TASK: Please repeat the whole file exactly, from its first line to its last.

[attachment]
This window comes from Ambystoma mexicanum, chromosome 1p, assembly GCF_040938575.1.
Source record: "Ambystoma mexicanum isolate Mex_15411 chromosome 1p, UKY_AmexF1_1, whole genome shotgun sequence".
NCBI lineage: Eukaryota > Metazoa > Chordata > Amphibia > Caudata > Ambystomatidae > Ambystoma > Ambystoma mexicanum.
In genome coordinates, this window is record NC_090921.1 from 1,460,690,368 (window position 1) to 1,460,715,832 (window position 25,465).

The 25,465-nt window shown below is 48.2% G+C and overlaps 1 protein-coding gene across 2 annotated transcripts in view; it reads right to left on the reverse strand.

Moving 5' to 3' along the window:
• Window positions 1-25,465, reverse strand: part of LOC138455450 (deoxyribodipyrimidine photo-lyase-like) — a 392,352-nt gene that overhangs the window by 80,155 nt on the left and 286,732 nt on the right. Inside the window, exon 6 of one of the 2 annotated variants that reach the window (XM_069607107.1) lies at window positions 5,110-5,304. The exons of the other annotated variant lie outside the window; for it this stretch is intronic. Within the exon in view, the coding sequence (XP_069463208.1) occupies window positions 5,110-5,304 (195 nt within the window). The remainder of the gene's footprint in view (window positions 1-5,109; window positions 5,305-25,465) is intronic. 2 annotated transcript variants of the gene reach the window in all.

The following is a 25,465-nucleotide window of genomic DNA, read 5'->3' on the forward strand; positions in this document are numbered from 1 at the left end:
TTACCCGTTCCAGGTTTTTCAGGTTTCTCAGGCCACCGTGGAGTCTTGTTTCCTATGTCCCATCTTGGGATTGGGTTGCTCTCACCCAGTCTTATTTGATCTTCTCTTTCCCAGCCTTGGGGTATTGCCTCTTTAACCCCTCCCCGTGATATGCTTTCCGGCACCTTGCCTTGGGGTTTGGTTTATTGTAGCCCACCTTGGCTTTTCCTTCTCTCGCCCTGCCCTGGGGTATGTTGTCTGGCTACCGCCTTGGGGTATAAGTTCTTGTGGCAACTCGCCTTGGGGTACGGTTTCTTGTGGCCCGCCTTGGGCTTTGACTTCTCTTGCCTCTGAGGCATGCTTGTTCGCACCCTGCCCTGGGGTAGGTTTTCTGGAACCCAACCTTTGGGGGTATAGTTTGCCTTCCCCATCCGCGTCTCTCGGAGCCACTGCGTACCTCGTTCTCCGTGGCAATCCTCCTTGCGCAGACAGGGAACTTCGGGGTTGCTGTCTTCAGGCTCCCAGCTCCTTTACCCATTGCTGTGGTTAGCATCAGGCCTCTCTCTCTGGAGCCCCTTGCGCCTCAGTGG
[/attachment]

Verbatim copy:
This window comes from Ambystoma mexicanum, chromosome 1p, assembly GCF_040938575.1.
Source record: "Ambystoma mexicanum isolate Mex_15411 chromosome 1p, UKY_AmexF1_1, whole genome shotgun sequence".
NCBI lineage: Eukaryota > Metazoa > Chordata > Amphibia > Caudata > Ambystomatidae > Ambystoma > Ambystoma mexicanum.
In genome coordinates, this window is record NC_090921.1 from 1,460,690,368 (window position 1) to 1,460,715,832 (window position 25,465).

The 25,465-nt window shown below is 48.2% G+C and overlaps 1 protein-coding gene across 2 annotated transcripts in view; it reads right to left on the reverse strand.

Moving 5' to 3' along the window:
• Window positions 1-25,465, reverse strand: part of LOC138455450 (deoxyribodipyrimidine photo-lyase-like) — a 392,352-nt gene that overhangs the window by 80,155 nt on the left and 286,732 nt on the right. Inside the window, exon 6 of one of the 2 annotated variants that reach the window (XM_069607107.1) lies at window positions 5,110-5,304. The exons of the other annotated variant lie outside the window; for it this stretch is intronic. Within the exon in view, the coding sequence (XP_069463208.1) occupies window positions 5,110-5,304 (195 nt within the window). The remainder of the gene's footprint in view (window positions 1-5,109; window positions 5,305-25,465) is intronic. 2 annotated transcript variants of the gene reach the window in all.

The following is a 25,465-nucleotide window of genomic DNA, read 5'->3' on the forward strand; positions in this document are numbered from 1 at the left end:
TTACCCGTTCCAGGTTTTTCAGGTTTCTCAGGCCACCGTGGAGTCTTGTTTCCTATGTCCCATCTTGGGATTGGGTTGCTCTCACCCAGTCTTATTTGATCTTCTCTTTCCCAGCCTTGGGGTATTGCCTCTTTAACCCCTCCCCGTGATATGCTTTCCGGCACCTTGCCTTGGGGTTTGGTTTATTGTAGCCCACCTTGGCTTTTCCTTCTCTCGCCCTGCCCTGGGGTATGTTGTCTGGCTACCGCCTTGGGGTATAAGTTCTTGTGGCAACTCGCCTTGGGGTACGGTTTCTTGTGGCCCGCCTTGGGCTTTGACTTCTCTTGCCTCTGAGGCATGCTTGTTCGCACCCTGCCCTGGGGTAGGTTTTCTGGAACCCAACCTTTGGGGGTATAGTTTGCCTTCCCCATCCGCGTCTCTCGGAGCCACTGCGTACCTCGTTCTCCGTGGCAATCCTCCTTGCGCAGACAGGGAACTTCGGGGTTGCTGTCTTCAGGCTCCCAGCTCCTTTACCCATTGCTGTGGTTAGCATCAGGCCTCTCTCTCTGGAGCCCCTTGCGCCTCAGTGG